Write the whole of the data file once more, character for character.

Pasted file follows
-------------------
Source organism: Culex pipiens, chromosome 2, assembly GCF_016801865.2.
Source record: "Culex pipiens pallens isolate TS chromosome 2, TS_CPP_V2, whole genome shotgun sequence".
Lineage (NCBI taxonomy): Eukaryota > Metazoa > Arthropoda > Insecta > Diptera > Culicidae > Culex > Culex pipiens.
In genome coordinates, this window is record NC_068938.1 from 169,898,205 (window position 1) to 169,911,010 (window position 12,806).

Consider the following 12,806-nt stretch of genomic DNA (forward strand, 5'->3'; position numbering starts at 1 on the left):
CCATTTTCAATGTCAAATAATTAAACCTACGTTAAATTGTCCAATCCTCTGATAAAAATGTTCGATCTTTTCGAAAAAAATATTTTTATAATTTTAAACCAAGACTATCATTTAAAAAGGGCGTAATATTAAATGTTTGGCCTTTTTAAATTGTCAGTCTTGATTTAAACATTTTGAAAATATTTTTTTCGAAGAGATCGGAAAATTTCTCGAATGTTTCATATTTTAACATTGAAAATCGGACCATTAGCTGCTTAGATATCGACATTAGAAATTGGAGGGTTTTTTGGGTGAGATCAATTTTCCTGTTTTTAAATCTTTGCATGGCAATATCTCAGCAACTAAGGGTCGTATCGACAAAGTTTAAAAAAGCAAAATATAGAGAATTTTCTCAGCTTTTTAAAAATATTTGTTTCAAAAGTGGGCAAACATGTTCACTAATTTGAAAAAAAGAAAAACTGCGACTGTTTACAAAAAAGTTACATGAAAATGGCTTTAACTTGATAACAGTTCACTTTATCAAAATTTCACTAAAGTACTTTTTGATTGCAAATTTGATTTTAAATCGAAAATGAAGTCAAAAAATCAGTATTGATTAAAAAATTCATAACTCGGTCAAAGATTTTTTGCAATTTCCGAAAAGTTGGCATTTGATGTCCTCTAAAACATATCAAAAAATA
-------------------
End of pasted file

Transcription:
Source organism: Culex pipiens, chromosome 2, assembly GCF_016801865.2.
Source record: "Culex pipiens pallens isolate TS chromosome 2, TS_CPP_V2, whole genome shotgun sequence".
Lineage (NCBI taxonomy): Eukaryota > Metazoa > Arthropoda > Insecta > Diptera > Culicidae > Culex > Culex pipiens.
In genome coordinates, this window is record NC_068938.1 from 169,898,205 (window position 1) to 169,911,010 (window position 12,806).

Consider the following 12,806-nt stretch of genomic DNA (forward strand, 5'->3'; position numbering starts at 1 on the left):
CCATTTTCAATGTCAAATAATTAAACCTACGTTAAATTGTCCAATCCTCTGATAAAAATGTTCGATCTTTTCGAAAAAAATATTTTTATAATTTTAAACCAAGACTATCATTTAAAAAGGGCGTAATATTAAATGTTTGGCCTTTTTAAATTGTCAGTCTTGATTTAAACATTTTGAAAATATTTTTTTCGAAGAGATCGGAAAATTTCTCGAATGTTTCATATTTTAACATTGAAAATCGGACCATTAGCTGCTTAGATATCGACATTAGAAATTGGAGGGTTTTTTGGGTGAGATCAATTTTCCTGTTTTTAAATCTTTGCATGGCAATATCTCAGCAACTAAGGGTCGTATCGACAAAGTTTAAAAAAGCAAAATATAGAGAATTTTCTCAGCTTTTTAAAAATATTTGTTTCAAAAGTGGGCAAACATGTTCACTAATTTGAAAAAAAGAAAAACTGCGACTGTTTACAAAAAAGTTACATGAAAATGGCTTTAACTTGATAACAGTTCACTTTATCAAAATTTCACTAAAGTACTTTTTGATTGCAAATTTGATTTTAAATCGAAAATGAAGTCAAAAAATCAGTATTGATTAAAAAATTCATAACTCGGTCAAAGATTTTTTGCAATTTCCGAAAAGTTGGCATTTGATGTCCTCTAAAACATATCAAAAAATA